Others found different reasons to call the speech “a fail.” Left-wing gay bloggers Andrew Sullivan and Dan Savage said it sounded more like a campaign speech than a presidential address, with the latter offering, “Sorry, folks, nothing new to see here. Pledges, promises, excuses. Lip service.” They were not alone. The New York Times reported that one reader of the Bilerico Project quipped in a comment to that gay blog, “I could have watched one of his old campaign speeches and heard the same thing.”
John Aravosis of Americablog was less restrained in his reaction to the speech:
What did President Obama say new tonight? Absolutely nothing. … It is criminal that any gay rights organization would invite an embattled president to their dinner, giving him political cover for repeated broken promises and slaps in the face to our community (like the DOMA incest brief), and then get absolutely nothing in return. HRC’s actions only feed the suspicions of critics who say that the organization is more interested in fundraisers than in advancing our rights.
All in all, the evening was a disappointment, but not unexpected. President Obama doesn’t do controversy, and we, my friends, are controversy. So, the bad blood between this administration and the gay community will remain, and continue to worsen.
By this measure, the incumbent Democrat is a lot like the last Democrat to sit in the White House: both seek to avoid controversy, particularly on gay issues. And yet, in seeking to avoid controversy in the general population, Obama has further stirred the pot in the gay community. Even some of his most zealous defenders on the gay left have refused to cut him any slack for his failure to move forward on repealing DADT and DOMA.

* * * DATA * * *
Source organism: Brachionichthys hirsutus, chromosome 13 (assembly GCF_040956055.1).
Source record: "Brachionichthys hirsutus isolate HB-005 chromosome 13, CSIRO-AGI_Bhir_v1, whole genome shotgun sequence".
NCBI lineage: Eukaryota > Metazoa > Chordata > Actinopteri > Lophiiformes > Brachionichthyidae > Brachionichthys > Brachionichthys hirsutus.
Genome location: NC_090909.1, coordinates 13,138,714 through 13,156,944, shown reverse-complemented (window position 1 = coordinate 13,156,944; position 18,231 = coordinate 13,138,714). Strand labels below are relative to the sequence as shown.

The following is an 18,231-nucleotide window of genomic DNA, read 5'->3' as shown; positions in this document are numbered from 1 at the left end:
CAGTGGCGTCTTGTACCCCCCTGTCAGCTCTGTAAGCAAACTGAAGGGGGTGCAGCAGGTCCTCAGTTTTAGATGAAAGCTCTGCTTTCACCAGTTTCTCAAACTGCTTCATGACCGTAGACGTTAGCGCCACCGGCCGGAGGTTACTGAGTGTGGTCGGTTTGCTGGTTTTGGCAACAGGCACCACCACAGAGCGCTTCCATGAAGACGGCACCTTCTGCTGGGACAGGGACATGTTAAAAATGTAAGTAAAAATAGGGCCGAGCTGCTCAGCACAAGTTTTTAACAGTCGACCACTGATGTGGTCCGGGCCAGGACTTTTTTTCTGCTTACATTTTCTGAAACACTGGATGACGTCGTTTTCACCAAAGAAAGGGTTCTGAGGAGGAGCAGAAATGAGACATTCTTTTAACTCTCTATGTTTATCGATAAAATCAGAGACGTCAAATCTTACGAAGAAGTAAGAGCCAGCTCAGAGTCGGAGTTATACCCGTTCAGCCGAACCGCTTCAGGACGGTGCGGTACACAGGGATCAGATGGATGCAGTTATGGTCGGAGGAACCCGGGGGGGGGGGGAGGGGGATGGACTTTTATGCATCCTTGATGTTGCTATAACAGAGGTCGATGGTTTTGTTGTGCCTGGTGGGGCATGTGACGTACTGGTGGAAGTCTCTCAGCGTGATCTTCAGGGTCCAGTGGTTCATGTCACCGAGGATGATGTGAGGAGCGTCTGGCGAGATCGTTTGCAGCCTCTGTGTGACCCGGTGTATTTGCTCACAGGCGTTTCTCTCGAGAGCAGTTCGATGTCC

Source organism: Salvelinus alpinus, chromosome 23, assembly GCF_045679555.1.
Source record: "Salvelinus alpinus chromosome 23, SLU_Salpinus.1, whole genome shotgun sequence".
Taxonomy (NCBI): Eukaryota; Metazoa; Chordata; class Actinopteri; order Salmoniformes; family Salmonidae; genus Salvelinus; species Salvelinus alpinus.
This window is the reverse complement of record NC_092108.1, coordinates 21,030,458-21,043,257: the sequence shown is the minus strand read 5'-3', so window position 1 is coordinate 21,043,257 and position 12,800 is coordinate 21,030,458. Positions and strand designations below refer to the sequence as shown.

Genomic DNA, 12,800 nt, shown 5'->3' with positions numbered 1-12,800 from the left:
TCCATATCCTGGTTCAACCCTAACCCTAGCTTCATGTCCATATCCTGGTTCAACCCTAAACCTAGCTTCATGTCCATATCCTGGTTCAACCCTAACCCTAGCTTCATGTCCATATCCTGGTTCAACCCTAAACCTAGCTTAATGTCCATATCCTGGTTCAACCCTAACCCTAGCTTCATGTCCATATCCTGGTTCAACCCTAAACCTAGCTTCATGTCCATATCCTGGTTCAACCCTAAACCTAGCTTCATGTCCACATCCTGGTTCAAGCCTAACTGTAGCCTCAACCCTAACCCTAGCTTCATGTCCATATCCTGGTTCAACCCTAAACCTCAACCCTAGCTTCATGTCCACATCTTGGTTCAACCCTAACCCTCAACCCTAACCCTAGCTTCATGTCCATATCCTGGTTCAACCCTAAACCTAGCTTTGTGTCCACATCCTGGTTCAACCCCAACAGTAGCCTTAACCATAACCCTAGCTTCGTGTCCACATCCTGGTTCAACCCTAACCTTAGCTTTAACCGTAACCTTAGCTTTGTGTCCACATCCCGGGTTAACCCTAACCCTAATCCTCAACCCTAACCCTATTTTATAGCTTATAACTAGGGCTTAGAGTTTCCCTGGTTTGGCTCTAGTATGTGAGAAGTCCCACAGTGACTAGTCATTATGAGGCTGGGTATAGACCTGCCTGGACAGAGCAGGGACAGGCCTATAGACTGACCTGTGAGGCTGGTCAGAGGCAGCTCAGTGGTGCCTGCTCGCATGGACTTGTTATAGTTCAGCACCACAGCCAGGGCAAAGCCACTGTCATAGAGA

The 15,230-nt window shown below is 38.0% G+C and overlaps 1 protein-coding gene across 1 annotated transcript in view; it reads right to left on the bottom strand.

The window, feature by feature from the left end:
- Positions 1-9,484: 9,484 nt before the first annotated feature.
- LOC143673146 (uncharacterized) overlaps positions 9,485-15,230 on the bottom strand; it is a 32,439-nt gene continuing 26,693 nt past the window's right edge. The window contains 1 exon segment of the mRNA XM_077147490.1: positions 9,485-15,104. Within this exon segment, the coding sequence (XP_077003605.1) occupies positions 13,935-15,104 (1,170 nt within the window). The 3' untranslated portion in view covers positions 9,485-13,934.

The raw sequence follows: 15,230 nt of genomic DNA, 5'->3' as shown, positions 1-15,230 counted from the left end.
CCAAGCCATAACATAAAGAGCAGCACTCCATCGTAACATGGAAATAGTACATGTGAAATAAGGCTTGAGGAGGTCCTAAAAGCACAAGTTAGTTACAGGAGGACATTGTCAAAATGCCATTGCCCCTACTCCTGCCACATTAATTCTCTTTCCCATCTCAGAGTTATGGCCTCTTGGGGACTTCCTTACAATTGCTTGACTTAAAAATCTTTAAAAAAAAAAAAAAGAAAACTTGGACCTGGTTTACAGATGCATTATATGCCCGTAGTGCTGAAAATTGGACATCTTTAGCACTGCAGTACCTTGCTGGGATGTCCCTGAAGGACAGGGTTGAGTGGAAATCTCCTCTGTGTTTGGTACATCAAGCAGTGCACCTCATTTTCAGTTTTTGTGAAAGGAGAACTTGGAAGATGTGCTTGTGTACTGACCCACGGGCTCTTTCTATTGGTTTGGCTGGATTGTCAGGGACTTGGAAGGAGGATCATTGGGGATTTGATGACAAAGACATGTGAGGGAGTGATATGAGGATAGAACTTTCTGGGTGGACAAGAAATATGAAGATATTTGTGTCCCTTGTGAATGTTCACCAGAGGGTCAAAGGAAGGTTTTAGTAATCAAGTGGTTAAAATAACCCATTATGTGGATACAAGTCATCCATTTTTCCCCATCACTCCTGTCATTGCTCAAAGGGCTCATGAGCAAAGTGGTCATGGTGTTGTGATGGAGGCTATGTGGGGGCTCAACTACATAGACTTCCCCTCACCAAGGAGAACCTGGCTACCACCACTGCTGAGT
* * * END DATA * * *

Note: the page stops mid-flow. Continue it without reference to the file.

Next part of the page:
And these outraged voices on the gay left have a greater opportunity today to make public their views than did their counterparts in the Clinton era. Many of them blog, some for heavily trafficked sites. These bloggers have prevented the voices of the establishment gay organizations from dominating the discourse (as they had in years past). When HRC’s president Joe Solmonese made excuses for the president’ s inaction, these bloggers were quick to take him to task.
Due in large part to the integrity of these gay left bloggers, a “schism,” as Spaulding puts it, has opened up between “Gay Inc. [and] the grassroots”. The blogosphere, in short, has changed everything. Gay Inc. (to use Spaulding’s epithet for the establishment gay organizations) no longer reigns supreme as the public voice of the gay community.
It has been supplemented by voices less submissive to the dictates of the Democratic Party. Blogs have given disgruntled Democrats a larger megaphone with which to express their disappointment with a party whose leaders have long assumed that gay voters would remain in their camp even if they didn’t act on their campaign promises.
And Americans have become increasingly aware that the gay community does not speak with one voice. Nor does it march it lockstep to the tune of the Democratic Party.